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Glossary Of Terms / R-S

Glossary Of Terms / R-S Rub An abrasion or series of small scratches, which produce a frosted appearance, in glass generally caused during transport by a chip lodged between two panels. R - value The thermal resistance of a glazing system. The higher the R-Value the less heat is transmitted throughout the glazing material. The R-Value is the reciprocal of the U-Value. R-value is used by most other building materials and standards. Safety glass Glass which is treated or manufactured into a form that reduces the likelihood of cutting and piercing injury to persons by the glass should it be broken by human contact. These are the manufactured glass types which satisfy the requirements of AS/NZS 2208 for safety glazing. Laminated and toughened safety glass are rated grade A. Wired glass is rated grade B. Safety mirror Mirror which has a sheet of organic material permanently bonded to one side. The mirror holds together if broken and meets the test requirements of AS/NZS 2208. Refer to Vinyl Back mirror. Safety organic coated glass Glazing coated with a continuous film that meets the testing set out for grade A safety glass. Safety plastic A glazing material that is solid in its finished state. Plastic may consist of a single sheet of plastic material, a combination of two or more such sheets laminated together, or a combination of plastic material and reinforcement material in the form of fibres or flakes. It must meet the test requirements of AS/NZS 2208. Salt spray test Accelerated corrosion test in which samples are exposed to a fine mist of salt water. Primarily used to test silvered glass mirrors. Sandblasting The surface of glass is treated by blasting it with sand particles to obscure one or both surfaces of the glass. The effect is to increase obscurity and diffusion. It can make the glass weaker and harder to clean. Sash The separate frame to a window or door which carries the glass. It may be fixed (inoperable) or movable (operable). Screen printing The application of ceramic ink to the surface of glass through a screen or mesh. The ink may be applied uniformly to the entire surface or in a design determined by the mesh stencil. After screening the glass is toughened. 244 Product Catalogue For Glass Processors & IG Manufacturers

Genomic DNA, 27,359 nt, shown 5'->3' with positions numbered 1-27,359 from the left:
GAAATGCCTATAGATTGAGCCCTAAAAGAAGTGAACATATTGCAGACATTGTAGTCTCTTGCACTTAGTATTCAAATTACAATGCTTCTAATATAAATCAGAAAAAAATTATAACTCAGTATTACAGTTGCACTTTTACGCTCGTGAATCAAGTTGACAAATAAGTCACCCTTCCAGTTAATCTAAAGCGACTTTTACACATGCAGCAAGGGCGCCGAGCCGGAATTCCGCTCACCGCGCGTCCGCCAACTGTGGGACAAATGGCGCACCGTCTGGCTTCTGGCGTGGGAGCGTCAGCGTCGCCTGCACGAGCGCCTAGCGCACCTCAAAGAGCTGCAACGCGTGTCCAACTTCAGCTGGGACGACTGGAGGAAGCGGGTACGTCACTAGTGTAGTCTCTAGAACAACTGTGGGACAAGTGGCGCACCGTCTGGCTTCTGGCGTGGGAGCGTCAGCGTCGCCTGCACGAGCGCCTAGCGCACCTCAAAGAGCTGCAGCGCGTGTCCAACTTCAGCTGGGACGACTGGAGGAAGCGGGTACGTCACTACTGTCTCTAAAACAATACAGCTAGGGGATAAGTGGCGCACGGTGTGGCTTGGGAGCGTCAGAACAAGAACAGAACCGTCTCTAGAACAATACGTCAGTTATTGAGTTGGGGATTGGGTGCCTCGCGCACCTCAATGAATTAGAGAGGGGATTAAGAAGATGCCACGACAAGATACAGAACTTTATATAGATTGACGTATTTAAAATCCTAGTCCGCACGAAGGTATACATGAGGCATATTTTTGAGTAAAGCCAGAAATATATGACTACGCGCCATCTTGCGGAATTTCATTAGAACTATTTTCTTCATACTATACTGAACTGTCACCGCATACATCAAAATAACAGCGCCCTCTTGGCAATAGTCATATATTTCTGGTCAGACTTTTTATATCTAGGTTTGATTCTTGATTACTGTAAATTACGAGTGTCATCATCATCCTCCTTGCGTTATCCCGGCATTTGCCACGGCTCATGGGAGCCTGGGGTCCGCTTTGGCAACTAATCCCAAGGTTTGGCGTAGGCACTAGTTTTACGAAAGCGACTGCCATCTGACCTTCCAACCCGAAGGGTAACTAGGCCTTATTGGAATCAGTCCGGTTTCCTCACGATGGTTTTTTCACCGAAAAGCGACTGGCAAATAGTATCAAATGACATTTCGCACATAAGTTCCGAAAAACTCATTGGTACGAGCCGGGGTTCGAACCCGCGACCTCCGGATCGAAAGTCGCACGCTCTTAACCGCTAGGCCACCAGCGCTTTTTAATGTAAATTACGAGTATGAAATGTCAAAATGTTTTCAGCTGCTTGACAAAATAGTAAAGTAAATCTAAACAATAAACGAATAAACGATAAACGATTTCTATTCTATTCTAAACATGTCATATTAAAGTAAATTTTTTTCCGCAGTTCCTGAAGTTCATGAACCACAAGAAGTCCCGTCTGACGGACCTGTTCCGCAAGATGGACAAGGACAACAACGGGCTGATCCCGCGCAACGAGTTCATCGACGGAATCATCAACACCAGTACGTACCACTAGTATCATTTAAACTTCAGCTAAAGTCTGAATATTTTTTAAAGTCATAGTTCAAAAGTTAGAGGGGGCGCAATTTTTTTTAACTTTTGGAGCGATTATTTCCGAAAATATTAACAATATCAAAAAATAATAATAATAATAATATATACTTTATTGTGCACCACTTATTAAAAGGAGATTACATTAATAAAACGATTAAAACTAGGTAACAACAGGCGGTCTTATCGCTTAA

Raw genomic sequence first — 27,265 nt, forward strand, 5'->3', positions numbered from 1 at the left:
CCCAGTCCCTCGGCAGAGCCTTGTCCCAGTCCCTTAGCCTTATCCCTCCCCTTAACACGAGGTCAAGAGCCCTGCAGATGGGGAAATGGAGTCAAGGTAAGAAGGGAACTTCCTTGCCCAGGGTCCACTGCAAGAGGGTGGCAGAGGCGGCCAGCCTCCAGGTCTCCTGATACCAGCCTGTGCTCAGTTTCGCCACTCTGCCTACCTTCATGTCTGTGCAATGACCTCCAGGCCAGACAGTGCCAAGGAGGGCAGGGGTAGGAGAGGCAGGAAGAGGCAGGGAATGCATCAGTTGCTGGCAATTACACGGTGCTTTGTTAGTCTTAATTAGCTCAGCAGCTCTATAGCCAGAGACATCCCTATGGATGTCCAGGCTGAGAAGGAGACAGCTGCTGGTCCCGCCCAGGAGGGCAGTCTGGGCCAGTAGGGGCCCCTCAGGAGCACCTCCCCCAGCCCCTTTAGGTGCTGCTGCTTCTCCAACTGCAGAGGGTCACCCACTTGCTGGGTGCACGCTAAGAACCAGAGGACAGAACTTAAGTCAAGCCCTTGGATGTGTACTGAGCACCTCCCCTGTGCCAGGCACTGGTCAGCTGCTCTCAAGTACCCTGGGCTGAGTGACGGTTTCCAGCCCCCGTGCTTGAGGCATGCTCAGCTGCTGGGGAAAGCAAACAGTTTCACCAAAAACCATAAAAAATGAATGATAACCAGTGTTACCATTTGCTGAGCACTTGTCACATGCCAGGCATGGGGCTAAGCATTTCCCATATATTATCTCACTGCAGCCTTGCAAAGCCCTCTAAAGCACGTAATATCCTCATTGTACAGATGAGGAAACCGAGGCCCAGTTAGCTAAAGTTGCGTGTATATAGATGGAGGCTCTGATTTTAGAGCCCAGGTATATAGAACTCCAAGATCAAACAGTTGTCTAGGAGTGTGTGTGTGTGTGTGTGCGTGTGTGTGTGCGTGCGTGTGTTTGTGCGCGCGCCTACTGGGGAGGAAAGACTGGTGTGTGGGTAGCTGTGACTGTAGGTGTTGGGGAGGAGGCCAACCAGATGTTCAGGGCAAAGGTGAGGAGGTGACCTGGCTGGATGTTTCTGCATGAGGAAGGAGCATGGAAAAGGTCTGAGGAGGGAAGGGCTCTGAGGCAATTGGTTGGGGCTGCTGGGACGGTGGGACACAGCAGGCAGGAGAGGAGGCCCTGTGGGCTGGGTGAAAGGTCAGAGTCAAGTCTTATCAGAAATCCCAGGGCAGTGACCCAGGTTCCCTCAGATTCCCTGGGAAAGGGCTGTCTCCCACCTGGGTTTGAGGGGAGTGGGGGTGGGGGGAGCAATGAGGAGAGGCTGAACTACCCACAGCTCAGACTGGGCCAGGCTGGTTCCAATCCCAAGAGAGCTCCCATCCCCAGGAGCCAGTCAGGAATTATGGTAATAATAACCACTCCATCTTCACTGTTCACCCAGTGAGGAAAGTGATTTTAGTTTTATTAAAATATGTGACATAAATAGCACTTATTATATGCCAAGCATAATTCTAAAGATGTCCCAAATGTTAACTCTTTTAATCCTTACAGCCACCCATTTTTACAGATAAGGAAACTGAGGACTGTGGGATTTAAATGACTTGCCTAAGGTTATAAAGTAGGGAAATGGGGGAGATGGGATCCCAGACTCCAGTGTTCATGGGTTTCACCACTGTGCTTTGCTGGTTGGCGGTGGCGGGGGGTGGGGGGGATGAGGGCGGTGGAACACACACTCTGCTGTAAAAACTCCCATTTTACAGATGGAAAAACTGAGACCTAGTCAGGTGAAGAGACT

Glossary Of Terms / S Seaming Seaming refers to the process of grinding or sanding the sharp edges of cut glass, Security glass Thick laminated or multi-laminated glass designed to withstand various forms of violent attack. (Specialist advice should be obtained to assist in the selection of this product). Security glass Glass Polyurethane Polycarbonate Seeds Small gaseous bubbles in glass, normally less than 2mm in size. Selvedge The extreme side edges of the Lehr or glass ribbon during manufacture which are stripped off and recycled as cullet. Serviceability wind pressure The wind pressure that glass meets in normal conditions. This wind pressure is used to calculate deflections in the glass. Setting blocks Generally rectangular cured extrusions of Santoprene, EPDM or silicone, rubber or other suitable material. The bottom edges of glass are placed on these blocks to support the weight of the glass and avoid frame contact. Shading coefficient A traditional method commonly used in building façade energy evaluation is to consider the energy performance of a designed glazed area compared to the same area glazed with 3mm clear soda lime glass. It is referred to as an indicator of the “shading” performance of the glass design with respect to that of a 3mm glazing. The value is calculated by dividing the total energy transmittance by 0.87 and is specified using a value ranging from 1.00 to 0.00. Shark’s teeth Serrated features in the cut edges of glass. These extend from the score mark through part or all of the thickness. Shark’s teeth seriously weaken the edge and create thermal shock risk. Email: | Web: 245